Employee performance reviews should be like visiting the dentist. Everyone needs their oral health checked every six months or so. Unless special treatment is required, it should only be a 15-minute visit.
Communicating with your employees will help maximize retention, promote productivity and improve morale, yet we fail to do it regularly.
The longer between reviews, the harder evaluations become. If we do performance reviews annually, it is a confrontation that is dreaded by employee and employer alike.
It is not the concept, it is the execution.
However, employee performance reviews are a fantastic tool, if they are used correctly. In this post I explore some best practices and provide a simple framework to conduct an effective performance review.
Best Practice for Performance Reviews
Running effective performance reviews is a matter of selecting the right frequency, keeping documentation, listening and coaching and then setting clear goals and actions. Here’s how you should be thinking about them.
Choose the Right Frequency
Conduct evaluations every 3-6 months, not annually. Think of them like the dentist, the longer you wait, the more expensive it becomes.
Four 10-minute evaluations a year are far more effective than an one 40-minute annual appraisal.
Keep Detailed Documentation
Keep good records so you do not have to remember what you discussed the last time. You may conduct 50 evaluations, but for the staff member, it is only one and employees always remember every detail of their last performance review.
Make sure you don’t start on the wrong footing by keeping detailed notes of all employee performance reviews.
Make Sure to Actively Listen
If you have ten minutes for an evaluation, spend the first four minutes allowing the employee to evaluate their own performance.
People can be pretty tough on themselves and it is better to have employees beat themselves up on their work rather than you having to do it.
While your employee is speaking, listen. Really listen. Listen to what they are saying and how they feel about it.
Act Like a Coach
Spend the next four minutes on your observations of their performance and any areas you would like to see improved. Be fair. Focus on performance, not personality. Remember to praise any performance improvements that occurred since the last evaluation.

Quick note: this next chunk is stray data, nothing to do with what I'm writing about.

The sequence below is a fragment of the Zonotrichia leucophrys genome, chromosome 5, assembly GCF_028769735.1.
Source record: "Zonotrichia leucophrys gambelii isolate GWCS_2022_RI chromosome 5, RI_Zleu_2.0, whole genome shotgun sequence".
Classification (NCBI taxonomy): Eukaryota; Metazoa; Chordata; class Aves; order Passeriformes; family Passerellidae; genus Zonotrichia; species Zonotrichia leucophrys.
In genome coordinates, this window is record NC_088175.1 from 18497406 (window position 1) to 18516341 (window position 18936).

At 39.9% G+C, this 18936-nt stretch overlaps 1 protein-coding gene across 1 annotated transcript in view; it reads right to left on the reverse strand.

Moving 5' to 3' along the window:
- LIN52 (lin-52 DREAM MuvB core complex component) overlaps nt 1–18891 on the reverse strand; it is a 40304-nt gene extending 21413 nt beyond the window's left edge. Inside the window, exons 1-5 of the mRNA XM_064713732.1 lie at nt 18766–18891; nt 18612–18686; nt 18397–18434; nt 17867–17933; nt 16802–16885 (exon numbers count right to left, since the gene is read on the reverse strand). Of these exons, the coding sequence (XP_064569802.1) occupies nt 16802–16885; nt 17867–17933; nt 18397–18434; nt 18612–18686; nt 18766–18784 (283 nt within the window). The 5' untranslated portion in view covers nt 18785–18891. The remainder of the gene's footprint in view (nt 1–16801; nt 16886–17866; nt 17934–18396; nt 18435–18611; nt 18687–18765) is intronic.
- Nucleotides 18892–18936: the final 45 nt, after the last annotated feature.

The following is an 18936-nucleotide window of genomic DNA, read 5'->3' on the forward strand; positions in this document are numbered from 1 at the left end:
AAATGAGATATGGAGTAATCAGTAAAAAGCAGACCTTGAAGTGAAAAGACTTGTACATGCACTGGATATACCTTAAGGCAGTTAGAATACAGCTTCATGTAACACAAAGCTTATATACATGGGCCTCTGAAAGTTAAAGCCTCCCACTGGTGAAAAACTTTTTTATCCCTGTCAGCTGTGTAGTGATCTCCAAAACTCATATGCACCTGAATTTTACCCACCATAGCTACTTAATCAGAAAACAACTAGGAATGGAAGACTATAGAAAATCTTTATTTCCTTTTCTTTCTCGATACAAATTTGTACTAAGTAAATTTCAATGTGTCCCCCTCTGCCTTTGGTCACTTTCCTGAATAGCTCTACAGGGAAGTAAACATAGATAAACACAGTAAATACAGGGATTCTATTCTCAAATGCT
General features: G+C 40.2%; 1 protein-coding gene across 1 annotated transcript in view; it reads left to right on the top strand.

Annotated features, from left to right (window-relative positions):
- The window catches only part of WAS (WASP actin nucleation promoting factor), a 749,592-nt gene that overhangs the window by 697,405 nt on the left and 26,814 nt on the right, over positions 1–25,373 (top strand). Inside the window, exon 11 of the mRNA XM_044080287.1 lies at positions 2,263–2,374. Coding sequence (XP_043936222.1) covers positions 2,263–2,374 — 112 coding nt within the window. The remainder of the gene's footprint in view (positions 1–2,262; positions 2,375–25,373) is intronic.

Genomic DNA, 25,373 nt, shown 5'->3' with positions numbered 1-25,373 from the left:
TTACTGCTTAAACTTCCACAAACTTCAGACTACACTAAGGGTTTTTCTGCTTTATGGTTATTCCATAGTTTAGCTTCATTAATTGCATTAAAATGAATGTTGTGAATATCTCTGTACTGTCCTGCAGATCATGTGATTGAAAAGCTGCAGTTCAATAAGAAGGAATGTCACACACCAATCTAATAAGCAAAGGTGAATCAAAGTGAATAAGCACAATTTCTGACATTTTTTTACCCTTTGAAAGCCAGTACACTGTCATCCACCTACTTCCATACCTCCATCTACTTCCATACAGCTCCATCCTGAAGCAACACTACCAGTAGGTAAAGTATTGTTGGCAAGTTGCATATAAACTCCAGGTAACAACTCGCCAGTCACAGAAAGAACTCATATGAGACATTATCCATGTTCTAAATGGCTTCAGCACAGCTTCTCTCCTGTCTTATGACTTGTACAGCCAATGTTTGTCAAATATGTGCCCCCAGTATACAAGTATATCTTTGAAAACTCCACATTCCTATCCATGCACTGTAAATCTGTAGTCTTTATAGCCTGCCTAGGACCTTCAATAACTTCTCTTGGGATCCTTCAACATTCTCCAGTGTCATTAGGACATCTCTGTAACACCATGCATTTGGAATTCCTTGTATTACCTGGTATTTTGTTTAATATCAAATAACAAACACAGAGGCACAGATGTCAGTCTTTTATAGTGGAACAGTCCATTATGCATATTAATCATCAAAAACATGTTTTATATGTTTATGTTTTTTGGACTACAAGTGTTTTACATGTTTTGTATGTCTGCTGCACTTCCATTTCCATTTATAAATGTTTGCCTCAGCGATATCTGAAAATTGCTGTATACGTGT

Everyone wants to do a good job and no one argues with a boss who really wants to help them succeed. In performance reviews, you are their coach.
Set Clear Goals
Wrap up the evaluation by mutually agreeing on goals that are specific and attainable. Agree how you will measure progress and success. End the evaluation on a positive, supportive note.
How to Conduct Effective Performance Reviews
The agenda for my recommended performance review is simple, yet there is power in the simplicity. It focuses on reflections and outcomes and is flexible enough to have with any employee in any industry.
Here’s my suggested agenda:
- What you did well
- What you can do better
- Goals and actions
If possible, get a third party to help facilitate the meeting. By creating a safer environment for your employees, this will encourage greater participation and uncover more insights.
Then it’s down to five simple steps:
Step 1: Set the stage
Get yourself in the right mind, remember:
- Don’t make it personal, don’t take it personally.
- Listen with an open mind.
- Everyone’s perspective is valid.
- Set the time period you’re discussing (last month, last quarter, year, etc.)
- Focus on improvement, rather than placing blame.
If you’ve run a review previously, quickly revisit the themes and actions from last time to build a sense of continuity.
Step 2: What you did well
Run through what your team member did well and their key strengths. Discuss each item or strength briefly with your team member so they more deeply understand what’s important and why.
Step 3: What you can do better
Have your team member discuss what they think can be improved. Then share your thoughts. For each item, explain why you feel like this is an area of improvement and the impact it has on the business. This will allow your employee to place the point in context of why it matters. Discuss each item in more detail with your team member until you’re confident it is agreed.
Step 4: Goals and actions
Have some ideas ready but then also brainstorm actions that can be taken to improve problem areas. Giving ownership of the ideas and solutions to your employee will increase their level of buy-in.
Step 5: Record the discussion
As noted previously in the best practices, it is very important to document the meeting so you can review the notes before the next performance evaluation. A simple word document with dot-points documenting strengths, areas of improvement and actions will suffice.
Why bother with the reviews? Without direction, guidance, support, challenge and feedback, people – like cars – will burn out and break down.
Performance reviews are a simple tool you can add to your management arsenal to lift retention, productivity and morale. All you need to do is take the time and care to do them the right way.
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